Home > Human Rights and Jewish Values, Jewish Fundamentalism, Racism in Israel > Yediot’s legal editor cites Nuremberg Laws, Eichmann trial, in critique of new Rabbinical ruling

Yediot’s legal editor cites Nuremberg Laws, Eichmann trial, in critique of new Rabbinical ruling

Rabbis’ disgrace

Analysis, Boaz Okon, Yediot, December 8 2010 [front-page; Hebrew original here and at the bottom of this post]


In 1834, a clothes salesman in London refused to sell an article of clothing to a customer.  The refusal stemmed from the fact that the buyer was “just a Jew.”The Jewish buyer sued the salesman, but the court in the Timothy case supported the salesman.  It was not a just trial, but the judge employed a sacred principle, the freedom of contracts, according to which a person can choose with whom he wants to enter into a contract and whom he does not.  This sanctity was a disgrace and a refuge for ugly prejudice.  The court’s non-intervention only supplied ammunition to the strong and violent versus the human and the weak, and the usual outcome of giving “freedom to wolves,” as Prof. Isaiah Berlin put it, is “death for sheep.”  Since then, the sanctity of the freedom of contracts has been made subject to the demand of good faith.  It can no longer serve as a refuge for racists.  In the Israeli ruling in the case of Naamne vs. Kibbutz Kalia, Judge Miriam Mizrahi ruled that one cannot rely on freedom of contracts to prevent Arabs from entering a water park.

Now Jewish clerics are using a different sanctity, the sanctity of the Torah, to cover their racist shame.  They will find that the sanctity cannot legitimize the ugliness.  Their prejudice will also be consigned to the dustbin of history, along with the ridiculous ritual that surrounds it.

The infamous Nuremberg Laws forbade, in 1935, mixed marriages between Jews and Germans, and barred Jews from employing German maids (under age 45) and laborers.  This prohibition was intended to portray the Jews as a kind of pest, not quite human.  They became a persecuted bloc on the basis of generalizations and slander.  Gideon Hausner, the prosecutor at the Eichmann trial, would later say that in Israel, “we do not make ethnic distinctions.”  But here, rabbis, who receive their pay from the state coffers, forbid people to rent apartments to Gentiles, to Arabs, because it “causes evil and makes the public commit the sin of intermarriage,” and because they have among them “enemies and people who persecute us to the point of endangering lives.”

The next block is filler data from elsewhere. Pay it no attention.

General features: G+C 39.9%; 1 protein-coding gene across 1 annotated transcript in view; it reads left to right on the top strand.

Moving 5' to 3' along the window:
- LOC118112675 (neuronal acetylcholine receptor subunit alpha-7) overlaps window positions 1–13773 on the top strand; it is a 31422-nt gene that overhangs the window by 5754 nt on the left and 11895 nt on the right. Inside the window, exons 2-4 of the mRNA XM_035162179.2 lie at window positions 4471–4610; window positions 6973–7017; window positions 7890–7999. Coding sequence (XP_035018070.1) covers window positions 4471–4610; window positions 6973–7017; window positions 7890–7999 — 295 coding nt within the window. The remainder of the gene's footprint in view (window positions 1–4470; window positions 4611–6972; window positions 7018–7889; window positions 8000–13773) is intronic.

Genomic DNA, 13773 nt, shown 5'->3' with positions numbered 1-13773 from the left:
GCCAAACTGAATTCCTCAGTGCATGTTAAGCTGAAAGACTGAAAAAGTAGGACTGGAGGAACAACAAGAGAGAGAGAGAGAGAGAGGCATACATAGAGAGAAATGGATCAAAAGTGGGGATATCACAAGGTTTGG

The racism does not start with the rabbis.  Discrimination is everywhere, in almost every neighborhood.  For this very reason, we must not stand by when people try to turn it into ideology.  In 2004, the Association for Civil Rights in Israel sought to rein in inciting rabbis by instituting disciplinary proceedings against them based on the Jewish religious services law, which forbids a rabbi to behave “in a manner unbecoming the standing of a rabbi in Israel.”  Nothing was done.  The feeble response only increased the rabbis’ impudence.  And so it happens that rabbis can excel in quoting Biblical verses but still have the morals of gang leaders.  If they cannot be prevented from holding benighted opinions, they can be prevented from receiving a salary from the state, a salary that is also funded by taxes paid by Arabs.  The criminal code states explicitly that “anyone who publishes something with the aim of racist incitement is subject to five years of imprisonment.”  Racism is defined there as “persecution, humiliation, shaming… or inciting antagonism towards… parts of the population… due to affiliation with a particular race or national-ethnic origin.”  The silence of the law enforcement agencies towards displays of racism is not a sign of liberalism or tolerance.  It is a sign of weakness.  If this law is not implemented, darkness will prevail in which we will not be able to distinguish rabbi from charlatan, angel from demon.  In practice, this could mark the end of the rule of law.

  1. December 9, 2010 at 13:10

    Thanks for posting this. Will share.

  2. Kim Bell
    December 15, 2010 at 00:42

    Thank you for this clear analysis. What I am not clear on is the authority of the rabinnical ruling; I am guessing it is something less than law. On whom is it binding? I agree of course that it violates law as you say. I am mystified nevertheless: how could the rabbis fail to see its similarity to well-known oppressions and fail to see the dangers including discredit that such rulings bring? It’s no secret that South Africa had laws like that ruling too.

  1. December 8, 2010 at 12:45
  2. December 9, 2010 at 14:16
  3. December 15, 2010 at 01:20

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